DP15525 The Covid-19 Crisis and Consumption: Survey Evidence from Six EU Countries
|Author(s):||Dimitris Christelis, Dimitris Georgarakos, Tullio Jappelli, Geoff Kenny|
|Publication Date:||December 2020|
|Keyword(s):||Consumption, Financial concerns, fiscal policies, Income Shocks, marginal propensity to consume|
|JEL(s):||D12, D81, E21, G51, H31|
|Programme Areas:||Macroeconomics and Growth|
|Link to this Page:||cepr.org/active/publications/discussion_papers/dp.php?dpno=15525|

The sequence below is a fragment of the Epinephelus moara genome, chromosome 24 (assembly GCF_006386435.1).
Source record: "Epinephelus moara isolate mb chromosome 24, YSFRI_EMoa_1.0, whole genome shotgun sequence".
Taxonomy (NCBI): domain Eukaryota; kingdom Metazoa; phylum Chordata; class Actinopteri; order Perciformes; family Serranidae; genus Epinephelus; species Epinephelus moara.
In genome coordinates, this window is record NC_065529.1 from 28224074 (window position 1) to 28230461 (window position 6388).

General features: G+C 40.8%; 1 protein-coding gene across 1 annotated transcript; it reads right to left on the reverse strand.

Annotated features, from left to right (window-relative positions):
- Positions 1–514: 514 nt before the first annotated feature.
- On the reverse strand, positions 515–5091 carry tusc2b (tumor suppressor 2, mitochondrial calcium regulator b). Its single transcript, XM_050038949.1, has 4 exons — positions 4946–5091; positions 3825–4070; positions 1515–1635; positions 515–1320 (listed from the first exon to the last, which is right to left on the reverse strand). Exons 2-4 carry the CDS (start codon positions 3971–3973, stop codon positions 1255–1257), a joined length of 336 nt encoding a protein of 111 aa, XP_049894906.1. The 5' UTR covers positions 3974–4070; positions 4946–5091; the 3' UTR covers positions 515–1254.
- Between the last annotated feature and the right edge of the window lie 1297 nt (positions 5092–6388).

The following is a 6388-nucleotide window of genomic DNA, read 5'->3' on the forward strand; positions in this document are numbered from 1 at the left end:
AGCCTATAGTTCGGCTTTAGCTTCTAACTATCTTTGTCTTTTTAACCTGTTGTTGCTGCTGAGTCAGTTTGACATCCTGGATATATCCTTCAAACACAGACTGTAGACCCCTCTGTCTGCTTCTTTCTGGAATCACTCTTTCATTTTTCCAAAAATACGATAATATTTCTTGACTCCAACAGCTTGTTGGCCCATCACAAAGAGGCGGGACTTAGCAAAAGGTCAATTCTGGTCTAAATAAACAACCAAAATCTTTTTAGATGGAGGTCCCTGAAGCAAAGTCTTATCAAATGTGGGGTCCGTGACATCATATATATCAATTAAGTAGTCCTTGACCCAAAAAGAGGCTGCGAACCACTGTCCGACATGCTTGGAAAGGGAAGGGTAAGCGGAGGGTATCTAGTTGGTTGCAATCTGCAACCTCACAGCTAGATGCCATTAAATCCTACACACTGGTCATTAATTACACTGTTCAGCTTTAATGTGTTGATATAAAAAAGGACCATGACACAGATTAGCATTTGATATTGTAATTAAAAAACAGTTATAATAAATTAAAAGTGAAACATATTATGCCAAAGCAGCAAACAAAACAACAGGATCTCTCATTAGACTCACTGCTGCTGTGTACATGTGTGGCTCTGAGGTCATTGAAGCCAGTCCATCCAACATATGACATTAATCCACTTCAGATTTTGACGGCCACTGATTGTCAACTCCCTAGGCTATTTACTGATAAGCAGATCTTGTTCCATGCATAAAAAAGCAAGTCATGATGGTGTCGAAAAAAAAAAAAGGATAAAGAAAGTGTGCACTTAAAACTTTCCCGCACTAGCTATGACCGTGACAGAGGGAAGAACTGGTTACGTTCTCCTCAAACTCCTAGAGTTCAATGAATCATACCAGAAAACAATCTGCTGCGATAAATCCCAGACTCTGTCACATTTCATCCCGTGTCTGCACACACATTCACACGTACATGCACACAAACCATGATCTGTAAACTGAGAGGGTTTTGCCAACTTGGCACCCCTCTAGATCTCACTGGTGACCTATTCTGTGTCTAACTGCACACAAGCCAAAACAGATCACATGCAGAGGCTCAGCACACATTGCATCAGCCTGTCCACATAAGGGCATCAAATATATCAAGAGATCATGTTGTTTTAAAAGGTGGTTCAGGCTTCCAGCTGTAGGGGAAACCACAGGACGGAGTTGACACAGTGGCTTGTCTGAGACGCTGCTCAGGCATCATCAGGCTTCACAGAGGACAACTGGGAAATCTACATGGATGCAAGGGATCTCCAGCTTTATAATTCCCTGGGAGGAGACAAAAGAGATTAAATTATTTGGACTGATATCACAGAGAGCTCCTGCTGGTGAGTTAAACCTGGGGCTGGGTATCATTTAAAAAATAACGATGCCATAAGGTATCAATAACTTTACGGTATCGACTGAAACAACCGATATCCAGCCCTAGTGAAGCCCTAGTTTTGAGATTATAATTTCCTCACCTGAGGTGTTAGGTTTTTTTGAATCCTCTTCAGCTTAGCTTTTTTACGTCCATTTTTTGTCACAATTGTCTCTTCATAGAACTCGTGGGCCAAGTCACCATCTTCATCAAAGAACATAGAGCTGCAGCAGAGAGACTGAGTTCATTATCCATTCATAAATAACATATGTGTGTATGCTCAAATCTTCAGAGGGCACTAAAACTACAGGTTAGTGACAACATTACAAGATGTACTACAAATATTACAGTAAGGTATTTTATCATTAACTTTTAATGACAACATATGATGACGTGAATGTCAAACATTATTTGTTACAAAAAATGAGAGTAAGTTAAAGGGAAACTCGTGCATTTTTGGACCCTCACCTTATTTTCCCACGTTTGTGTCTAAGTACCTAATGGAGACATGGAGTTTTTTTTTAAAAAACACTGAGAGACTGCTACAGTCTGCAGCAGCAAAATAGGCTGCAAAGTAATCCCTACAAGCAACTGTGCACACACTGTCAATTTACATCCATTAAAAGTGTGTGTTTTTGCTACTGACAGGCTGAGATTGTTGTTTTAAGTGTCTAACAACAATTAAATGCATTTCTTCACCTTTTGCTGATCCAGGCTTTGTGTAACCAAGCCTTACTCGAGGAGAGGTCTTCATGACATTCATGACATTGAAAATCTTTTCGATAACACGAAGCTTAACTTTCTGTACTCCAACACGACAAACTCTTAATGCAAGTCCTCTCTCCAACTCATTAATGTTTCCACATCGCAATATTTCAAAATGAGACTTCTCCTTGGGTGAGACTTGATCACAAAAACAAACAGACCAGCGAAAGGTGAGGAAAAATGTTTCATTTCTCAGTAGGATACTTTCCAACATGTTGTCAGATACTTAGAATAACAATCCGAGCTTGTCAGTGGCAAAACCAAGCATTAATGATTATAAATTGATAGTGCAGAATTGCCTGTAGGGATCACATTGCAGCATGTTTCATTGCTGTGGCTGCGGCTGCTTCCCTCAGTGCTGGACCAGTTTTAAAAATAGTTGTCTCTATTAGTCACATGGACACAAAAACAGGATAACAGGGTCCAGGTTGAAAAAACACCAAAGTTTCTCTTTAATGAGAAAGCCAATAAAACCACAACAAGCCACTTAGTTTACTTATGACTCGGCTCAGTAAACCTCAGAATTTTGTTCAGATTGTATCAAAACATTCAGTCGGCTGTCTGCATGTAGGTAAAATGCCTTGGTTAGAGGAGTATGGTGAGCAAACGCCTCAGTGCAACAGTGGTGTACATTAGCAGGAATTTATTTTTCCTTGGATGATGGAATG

Using new panel data from a representative survey of households in the six largest euro area economies, the paper estimates the impact of the Covid-19 crisis on consumption. The panel provides, each month, household-specific indicators of the concern about finances due to Covid-19 from the first peak of the pandemic until October 2020. The results show that this concern causes a significant reduction in non-durable consumption. The paper also explores the potential impact on consumption of government interventions and of another wave of Covid-19, using household-level consumption adjustments to scenarios that involve positive and negative income shocks. Fears of the financial consequences of the pandemic induce a significant reduction in the marginal propensity to consume, an effect consistent with models of precautionary saving and liquidity constraints. The results are robust to endogeneity concerns through use of panel fixed effects and partial identification methods, which account also for time-varying unobservable variables, and provide informative identification regions of the average treatment effect of the concern for Covid-19 under weak assumptions.